What is Freon?
Freon is a brand name and registered trademark of The Chemours Company, to refer to their non-combustible gas that is used as a refrigerant in air conditioners. Freon repeatedly undergoes evaporation processes to help in producing cool air that is then circulated around your air conditioning system. Freon is also used as an aerosol propellant, and controversially, includes chlorofluorocarbons (CFCs), which have contributed to the depletion of the ozone layer.
What color is Freon in an air conditioner? Freon is colorless, and mostly odorless. Now while this may sound ideal, it does make it problematic for detecting if the substance is leaking from your air conditioning unit. But never fear. Manufacturers have long recognized this concern, and that is the reason that Freon is blended with refrigeration oil when used in air conditioning units, which has a green tint. Some Freon also has green ultraviolet visible color added to help with locating leaks.
Is Freon dangerous?
If contained within your air conditioning unit and not leaking, Freon is not likely to cause you any harm. If you spill a small amount on your skin, or lightly detect the odor in the air, any harm is likely to be mild. However, if Freon is inhaled deeply, it can cut off oxygen to your cells and lungs. Long term exposure to Freon leaks can cause irreparable brain and cell damage to the body, due to it being deprived of oxygen. In the worst cases, exposure to Freon leaks can even cause death from asphyxiation.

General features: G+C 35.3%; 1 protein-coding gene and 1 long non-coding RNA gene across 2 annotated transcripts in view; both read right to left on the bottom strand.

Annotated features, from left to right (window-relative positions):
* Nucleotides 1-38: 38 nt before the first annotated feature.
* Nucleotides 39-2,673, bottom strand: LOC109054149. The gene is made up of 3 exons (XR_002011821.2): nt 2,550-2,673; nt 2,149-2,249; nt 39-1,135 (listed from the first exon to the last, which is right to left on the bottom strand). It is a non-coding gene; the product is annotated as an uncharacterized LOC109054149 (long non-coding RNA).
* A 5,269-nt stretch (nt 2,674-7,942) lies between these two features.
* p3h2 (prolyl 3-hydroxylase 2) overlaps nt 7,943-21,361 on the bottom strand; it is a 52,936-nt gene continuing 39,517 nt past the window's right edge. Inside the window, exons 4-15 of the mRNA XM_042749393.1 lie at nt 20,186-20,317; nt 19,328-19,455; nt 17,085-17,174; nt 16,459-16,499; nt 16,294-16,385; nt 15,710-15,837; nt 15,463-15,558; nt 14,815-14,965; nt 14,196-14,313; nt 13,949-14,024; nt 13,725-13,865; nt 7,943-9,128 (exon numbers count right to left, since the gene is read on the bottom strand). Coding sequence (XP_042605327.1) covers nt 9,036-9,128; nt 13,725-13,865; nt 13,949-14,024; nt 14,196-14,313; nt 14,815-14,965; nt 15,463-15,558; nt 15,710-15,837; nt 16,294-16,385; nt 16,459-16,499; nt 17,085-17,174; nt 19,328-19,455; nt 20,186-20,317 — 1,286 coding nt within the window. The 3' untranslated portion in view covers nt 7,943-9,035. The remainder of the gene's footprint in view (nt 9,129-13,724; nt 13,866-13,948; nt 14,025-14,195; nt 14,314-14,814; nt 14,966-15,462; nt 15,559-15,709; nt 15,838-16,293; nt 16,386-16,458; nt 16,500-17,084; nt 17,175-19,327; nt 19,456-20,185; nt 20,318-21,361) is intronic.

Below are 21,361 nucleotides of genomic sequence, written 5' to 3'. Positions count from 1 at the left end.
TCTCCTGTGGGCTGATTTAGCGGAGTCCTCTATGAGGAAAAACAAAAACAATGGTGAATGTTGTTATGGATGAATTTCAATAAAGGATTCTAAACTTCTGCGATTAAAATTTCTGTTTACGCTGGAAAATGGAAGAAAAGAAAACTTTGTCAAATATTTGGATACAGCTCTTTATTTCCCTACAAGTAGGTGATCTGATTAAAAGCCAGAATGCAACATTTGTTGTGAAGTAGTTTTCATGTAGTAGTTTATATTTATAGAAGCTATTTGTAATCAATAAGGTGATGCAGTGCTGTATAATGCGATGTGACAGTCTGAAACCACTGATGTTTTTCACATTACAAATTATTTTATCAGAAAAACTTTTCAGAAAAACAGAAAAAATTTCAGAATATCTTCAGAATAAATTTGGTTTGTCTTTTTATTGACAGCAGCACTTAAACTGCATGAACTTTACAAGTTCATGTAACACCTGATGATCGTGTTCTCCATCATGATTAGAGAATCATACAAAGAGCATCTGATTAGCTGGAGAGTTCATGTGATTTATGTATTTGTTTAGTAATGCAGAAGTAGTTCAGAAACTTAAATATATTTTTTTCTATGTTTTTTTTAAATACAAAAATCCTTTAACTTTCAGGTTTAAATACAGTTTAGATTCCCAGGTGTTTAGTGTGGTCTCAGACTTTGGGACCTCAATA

Freon therefore has the potential to be incredibly dangerous, and if people are not able to associate the signs of a leak with a problem that needs immediate attention, they can slowly suffocate over time. Freon leaks smell somewhere between sweet and chloroform, but keep in mind this is a very subtle smell, and you are better off relying on other leak detection methods.
Can you keep using your air conditioner if it is leaking Freon?
You should absolutely never continue to use your air conditioner if it is leaking Freon. Continued exposure to the leak will lead to hypoxia, which is the brain being starved of oxygen. This impacts your ability to think clearly and rationally, and has been shown to lead to instance of violent, unpredictable behavior. This state also makes it less likely you will be in a position to have the leak addressed, even if you were aware of it being a serious problem prior to your brain experiencing hypoxia. Eventually, death from asphyxiation will result for everyone being exposed to the leak.
What should you do if you have a Freon leak?
If you suspect you may have a Freon leak, you should firstly stop using your air conditioner immediately. Check the unit for any signs of a leak, looking for the distinctive green tinge in the added refrigeration oil. Also, seeing water on the floor near your unit, or feeling it is not running as efficiently as it normally does, could be indicators of a Freon leak. Other tell-tale signs are ice forming on your evaporator coils or hearing a hissing sound from your unit. If you detect a leak, or if you are still not sure, it is best to get a professional to inspect your air conditioning unit. They may be able to repair the leak so that you can get back to using your unit safely.
It is worth noting, however, that Freon has not been used in air conditioning units since 2010. These newer units instead use something called Puron (R410A), which studies have shown does not negatively affect the ozone layer. By 2015, Puron has been considered the standard for all new air conditioning units. And any units made since 2020 will not use Freon, due to a ban on the substance. If you are worried that your air conditioning unit may have a leak and are not sure whether it uses Freon, you should definitely stop using the unit immediately and call on the services of a professional.